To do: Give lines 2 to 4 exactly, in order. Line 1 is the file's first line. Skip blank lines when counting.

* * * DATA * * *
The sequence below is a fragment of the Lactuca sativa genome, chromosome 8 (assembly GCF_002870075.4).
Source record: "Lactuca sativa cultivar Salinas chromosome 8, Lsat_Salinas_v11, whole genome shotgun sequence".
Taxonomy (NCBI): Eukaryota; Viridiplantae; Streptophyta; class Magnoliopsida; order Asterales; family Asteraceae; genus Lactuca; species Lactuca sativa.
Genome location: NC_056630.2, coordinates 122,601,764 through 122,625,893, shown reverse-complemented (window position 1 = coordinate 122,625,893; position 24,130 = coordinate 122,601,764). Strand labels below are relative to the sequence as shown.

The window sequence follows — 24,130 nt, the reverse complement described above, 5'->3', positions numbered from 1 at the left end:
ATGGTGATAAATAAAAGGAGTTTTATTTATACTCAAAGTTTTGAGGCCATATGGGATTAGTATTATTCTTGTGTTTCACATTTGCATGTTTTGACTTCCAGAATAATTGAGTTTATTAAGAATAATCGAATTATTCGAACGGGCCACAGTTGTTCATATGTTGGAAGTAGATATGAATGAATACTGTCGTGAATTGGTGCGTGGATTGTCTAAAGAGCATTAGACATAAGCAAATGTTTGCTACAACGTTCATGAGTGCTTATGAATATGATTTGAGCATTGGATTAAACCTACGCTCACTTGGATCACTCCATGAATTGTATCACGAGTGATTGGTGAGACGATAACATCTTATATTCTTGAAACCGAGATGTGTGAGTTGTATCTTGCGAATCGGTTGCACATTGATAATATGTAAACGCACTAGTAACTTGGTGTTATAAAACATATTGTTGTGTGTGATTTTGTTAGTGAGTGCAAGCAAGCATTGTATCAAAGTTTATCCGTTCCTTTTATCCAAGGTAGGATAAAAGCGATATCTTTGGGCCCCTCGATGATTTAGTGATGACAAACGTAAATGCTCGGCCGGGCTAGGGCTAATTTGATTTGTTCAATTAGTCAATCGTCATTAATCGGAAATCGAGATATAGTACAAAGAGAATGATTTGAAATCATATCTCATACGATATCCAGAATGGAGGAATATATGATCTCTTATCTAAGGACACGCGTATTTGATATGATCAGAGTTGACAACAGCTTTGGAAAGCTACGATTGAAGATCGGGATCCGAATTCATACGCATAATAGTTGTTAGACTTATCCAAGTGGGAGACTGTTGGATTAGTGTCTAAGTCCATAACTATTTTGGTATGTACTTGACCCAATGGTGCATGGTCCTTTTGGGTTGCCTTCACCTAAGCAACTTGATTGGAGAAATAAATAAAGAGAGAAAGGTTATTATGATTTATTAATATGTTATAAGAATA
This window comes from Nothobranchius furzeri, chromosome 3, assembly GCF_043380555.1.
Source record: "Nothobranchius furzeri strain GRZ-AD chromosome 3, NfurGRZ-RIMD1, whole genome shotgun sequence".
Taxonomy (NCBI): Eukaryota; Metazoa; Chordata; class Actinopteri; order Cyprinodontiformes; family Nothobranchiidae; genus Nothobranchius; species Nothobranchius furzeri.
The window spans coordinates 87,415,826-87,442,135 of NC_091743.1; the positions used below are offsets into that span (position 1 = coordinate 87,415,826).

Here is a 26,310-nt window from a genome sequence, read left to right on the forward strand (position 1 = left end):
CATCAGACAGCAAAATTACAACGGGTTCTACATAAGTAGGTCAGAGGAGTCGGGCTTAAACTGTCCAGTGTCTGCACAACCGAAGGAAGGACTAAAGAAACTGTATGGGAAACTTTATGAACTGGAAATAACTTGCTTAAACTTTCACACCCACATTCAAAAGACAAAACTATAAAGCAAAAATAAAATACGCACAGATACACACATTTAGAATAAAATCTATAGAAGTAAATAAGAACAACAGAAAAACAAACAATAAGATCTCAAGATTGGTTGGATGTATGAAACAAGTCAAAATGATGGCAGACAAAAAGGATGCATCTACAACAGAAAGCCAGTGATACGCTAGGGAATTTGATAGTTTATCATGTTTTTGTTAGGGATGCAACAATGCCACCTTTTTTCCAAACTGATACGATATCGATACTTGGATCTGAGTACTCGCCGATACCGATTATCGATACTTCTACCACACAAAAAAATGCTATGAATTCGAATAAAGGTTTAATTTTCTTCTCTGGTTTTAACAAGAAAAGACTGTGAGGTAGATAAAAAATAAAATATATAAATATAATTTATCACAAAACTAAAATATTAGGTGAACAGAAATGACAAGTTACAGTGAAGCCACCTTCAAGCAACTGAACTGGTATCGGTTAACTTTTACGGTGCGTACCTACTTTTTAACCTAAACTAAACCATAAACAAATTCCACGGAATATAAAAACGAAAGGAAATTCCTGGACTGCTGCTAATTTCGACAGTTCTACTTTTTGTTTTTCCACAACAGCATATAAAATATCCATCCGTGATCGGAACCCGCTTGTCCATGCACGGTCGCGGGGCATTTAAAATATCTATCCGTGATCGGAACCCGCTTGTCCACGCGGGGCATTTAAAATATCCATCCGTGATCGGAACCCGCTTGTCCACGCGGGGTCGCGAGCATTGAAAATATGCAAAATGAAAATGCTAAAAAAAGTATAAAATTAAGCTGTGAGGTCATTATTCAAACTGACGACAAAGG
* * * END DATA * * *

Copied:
Source record: "Lactuca sativa cultivar Salinas chromosome 8, Lsat_Salinas_v11, whole genome shotgun sequence".
Taxonomy (NCBI): Eukaryota; Viridiplantae; Streptophyta; class Magnoliopsida; order Asterales; family Asteraceae; genus Lactuca; species Lactuca sativa.
Genome location: NC_056630.2, coordinates 122,601,764 through 122,625,893, shown reverse-complemented (window position 1 = coordinate 122,625,893; position 24,130 = coordinate 122,601,764). Strand labels below are relative to the sequence as shown.